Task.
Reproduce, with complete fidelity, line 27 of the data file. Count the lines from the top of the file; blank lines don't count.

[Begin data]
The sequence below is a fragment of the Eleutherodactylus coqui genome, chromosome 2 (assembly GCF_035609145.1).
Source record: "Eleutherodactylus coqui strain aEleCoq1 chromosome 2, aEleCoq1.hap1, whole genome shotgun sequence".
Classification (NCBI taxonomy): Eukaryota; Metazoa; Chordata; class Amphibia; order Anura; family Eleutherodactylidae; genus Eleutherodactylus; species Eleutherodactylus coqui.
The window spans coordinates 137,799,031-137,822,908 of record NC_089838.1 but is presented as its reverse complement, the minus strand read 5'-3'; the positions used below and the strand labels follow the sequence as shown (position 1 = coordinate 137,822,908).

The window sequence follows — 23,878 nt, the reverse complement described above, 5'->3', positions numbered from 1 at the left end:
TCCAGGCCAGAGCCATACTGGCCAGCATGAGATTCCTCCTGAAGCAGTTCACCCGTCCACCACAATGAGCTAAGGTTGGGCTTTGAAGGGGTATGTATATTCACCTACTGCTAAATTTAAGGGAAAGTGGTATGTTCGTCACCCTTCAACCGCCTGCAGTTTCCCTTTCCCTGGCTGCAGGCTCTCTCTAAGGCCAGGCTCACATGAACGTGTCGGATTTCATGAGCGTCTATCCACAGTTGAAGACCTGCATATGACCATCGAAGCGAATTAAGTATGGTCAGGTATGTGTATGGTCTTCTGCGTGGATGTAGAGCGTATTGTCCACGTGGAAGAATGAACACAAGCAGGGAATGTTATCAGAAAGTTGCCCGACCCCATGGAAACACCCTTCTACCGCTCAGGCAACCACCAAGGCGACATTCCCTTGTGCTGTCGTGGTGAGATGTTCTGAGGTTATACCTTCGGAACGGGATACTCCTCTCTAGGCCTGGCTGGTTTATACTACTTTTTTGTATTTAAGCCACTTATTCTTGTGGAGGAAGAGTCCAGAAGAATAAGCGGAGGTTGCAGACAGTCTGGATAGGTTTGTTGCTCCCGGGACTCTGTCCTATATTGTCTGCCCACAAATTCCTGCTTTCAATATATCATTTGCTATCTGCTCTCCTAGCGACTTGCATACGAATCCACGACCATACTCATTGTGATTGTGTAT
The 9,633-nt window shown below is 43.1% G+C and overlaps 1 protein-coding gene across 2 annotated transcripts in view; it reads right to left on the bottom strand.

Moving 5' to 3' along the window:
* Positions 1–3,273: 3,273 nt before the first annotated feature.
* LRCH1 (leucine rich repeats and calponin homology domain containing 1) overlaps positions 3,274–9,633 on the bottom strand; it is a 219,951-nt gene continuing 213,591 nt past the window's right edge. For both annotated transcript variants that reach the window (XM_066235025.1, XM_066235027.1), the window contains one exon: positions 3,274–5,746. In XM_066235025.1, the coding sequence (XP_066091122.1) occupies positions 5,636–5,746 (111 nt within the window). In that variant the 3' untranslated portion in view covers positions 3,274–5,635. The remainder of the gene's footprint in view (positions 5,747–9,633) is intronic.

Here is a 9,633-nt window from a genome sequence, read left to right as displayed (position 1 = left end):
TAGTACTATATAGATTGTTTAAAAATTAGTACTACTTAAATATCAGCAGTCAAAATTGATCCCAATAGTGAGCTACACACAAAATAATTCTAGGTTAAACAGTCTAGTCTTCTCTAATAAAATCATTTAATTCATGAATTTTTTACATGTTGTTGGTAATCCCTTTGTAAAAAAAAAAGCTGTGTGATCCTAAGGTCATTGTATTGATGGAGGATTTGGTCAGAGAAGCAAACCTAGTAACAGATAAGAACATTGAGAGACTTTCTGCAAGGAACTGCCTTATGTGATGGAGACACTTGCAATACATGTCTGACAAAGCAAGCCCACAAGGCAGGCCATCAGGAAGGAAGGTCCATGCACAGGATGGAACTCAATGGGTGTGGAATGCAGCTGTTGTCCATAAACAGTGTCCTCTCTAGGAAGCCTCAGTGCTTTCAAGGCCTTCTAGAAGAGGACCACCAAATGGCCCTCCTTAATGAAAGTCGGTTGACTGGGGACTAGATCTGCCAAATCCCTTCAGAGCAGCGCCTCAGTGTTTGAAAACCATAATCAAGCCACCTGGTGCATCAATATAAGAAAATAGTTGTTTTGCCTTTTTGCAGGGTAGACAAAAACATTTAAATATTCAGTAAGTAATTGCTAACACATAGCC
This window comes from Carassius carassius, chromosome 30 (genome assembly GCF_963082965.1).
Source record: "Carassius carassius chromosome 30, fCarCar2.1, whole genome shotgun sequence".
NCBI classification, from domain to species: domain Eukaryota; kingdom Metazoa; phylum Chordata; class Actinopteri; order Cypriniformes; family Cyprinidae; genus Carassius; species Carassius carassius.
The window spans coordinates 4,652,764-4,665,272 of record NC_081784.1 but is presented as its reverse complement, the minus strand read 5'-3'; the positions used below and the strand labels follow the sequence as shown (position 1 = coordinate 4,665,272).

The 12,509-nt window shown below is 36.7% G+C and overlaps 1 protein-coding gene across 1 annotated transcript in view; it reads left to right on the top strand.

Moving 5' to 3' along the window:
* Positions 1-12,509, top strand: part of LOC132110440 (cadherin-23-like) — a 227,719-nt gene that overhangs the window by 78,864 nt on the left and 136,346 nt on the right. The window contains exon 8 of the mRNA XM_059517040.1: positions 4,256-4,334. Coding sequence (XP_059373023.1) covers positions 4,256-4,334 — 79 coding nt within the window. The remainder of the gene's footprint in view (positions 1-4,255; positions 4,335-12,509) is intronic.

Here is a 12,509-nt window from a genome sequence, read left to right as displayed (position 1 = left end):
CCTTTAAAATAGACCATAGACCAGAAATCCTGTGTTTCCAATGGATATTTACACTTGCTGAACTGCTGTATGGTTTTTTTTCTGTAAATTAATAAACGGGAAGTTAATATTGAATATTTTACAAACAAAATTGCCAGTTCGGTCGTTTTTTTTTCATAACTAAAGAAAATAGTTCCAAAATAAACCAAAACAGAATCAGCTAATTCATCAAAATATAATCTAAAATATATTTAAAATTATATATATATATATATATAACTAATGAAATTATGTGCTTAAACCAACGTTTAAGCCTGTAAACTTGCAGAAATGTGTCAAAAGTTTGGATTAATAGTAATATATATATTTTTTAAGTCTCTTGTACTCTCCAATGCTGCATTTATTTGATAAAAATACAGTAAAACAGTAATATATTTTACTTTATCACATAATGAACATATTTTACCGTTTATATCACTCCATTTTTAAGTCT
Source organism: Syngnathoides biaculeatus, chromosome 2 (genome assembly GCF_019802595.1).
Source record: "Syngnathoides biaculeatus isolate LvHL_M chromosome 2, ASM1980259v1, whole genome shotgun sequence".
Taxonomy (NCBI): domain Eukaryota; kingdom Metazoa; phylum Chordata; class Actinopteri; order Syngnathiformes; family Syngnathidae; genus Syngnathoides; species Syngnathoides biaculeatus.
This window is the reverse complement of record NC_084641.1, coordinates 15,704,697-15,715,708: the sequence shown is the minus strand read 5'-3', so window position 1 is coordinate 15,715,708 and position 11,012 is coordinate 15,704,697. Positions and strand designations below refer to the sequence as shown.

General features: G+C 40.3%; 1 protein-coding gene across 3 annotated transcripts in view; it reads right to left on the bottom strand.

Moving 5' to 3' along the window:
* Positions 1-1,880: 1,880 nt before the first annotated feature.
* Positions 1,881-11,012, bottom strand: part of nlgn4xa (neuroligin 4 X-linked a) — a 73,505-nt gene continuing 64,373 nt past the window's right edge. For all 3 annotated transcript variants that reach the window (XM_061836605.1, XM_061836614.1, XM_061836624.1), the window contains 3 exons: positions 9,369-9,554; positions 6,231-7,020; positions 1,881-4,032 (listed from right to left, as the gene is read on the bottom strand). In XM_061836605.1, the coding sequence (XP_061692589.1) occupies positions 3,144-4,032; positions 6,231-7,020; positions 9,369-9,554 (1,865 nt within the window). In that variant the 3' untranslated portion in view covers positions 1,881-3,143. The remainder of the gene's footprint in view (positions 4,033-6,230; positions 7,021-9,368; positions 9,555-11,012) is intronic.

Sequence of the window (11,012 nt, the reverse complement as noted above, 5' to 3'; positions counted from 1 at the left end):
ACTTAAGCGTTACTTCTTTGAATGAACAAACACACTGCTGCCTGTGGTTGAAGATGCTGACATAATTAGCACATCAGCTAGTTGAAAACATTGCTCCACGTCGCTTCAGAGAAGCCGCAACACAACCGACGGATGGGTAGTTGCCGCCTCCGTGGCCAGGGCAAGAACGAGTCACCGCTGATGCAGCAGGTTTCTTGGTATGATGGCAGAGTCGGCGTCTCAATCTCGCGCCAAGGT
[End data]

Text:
Moving 5' to 3' along the window: